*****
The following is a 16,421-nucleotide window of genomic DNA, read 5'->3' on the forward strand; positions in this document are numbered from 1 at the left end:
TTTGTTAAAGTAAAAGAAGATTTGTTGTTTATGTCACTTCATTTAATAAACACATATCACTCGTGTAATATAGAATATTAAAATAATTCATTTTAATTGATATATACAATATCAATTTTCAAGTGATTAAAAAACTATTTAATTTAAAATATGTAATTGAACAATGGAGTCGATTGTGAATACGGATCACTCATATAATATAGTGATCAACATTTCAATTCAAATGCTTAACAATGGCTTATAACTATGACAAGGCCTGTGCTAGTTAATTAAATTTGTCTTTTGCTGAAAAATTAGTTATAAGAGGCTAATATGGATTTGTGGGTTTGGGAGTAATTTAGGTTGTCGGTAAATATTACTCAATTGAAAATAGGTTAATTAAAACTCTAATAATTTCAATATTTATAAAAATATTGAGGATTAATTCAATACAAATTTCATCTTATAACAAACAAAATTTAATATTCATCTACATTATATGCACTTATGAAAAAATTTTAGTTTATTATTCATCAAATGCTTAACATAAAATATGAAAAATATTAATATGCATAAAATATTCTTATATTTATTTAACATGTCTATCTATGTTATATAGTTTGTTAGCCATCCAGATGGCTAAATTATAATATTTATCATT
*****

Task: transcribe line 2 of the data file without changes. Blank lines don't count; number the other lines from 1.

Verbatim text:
TTTGTTAAAGTAAAAGAAGATTTGTTGTTTATGTCACTTCATTTAATAAACACATATCACTCGTGTAATATAGAATATTAAAATAATTCATTTTAATTGATATATACAATATCAATTTTCAAGTGATTAAAAAACTATTTAATTTAAAATATGTAATTGAACAATGGAGTCGATTGTGAATACGGATCACTCATATAATATAGTGATCAACATTTCAATTCAAATGCTTAACAATGGCTTATAACTATGACAAGGCCTGTGCTAGTTAATTAAATTTGTCTTTTGCTGAAAAATTAGTTATAAGAGGCTAATATGGATTTGTGGGTTTGGGAGTAATTTAGGTTGTCGGTAAATATTACTCAATTGAAAATAGGTTAATTAAAACTCTAATAATTTCAATATTTATAAAAATATTGAGGATTAATTCAATACAAATTTCATCTTATAACAAACAAAATTTAATATTCATCTACATTATATGCACTTATGAAAAAATTTTAGTTTATTATTCATCAAATGCTTAACATAAAATATGAAAAATATTAATATGCATAAAATATTCTTATATTTATTTAACATGTCTATCTATGTTATATAGTTTGTTAGCCATCCAGATGGCTAAATTATAATATTTATCATT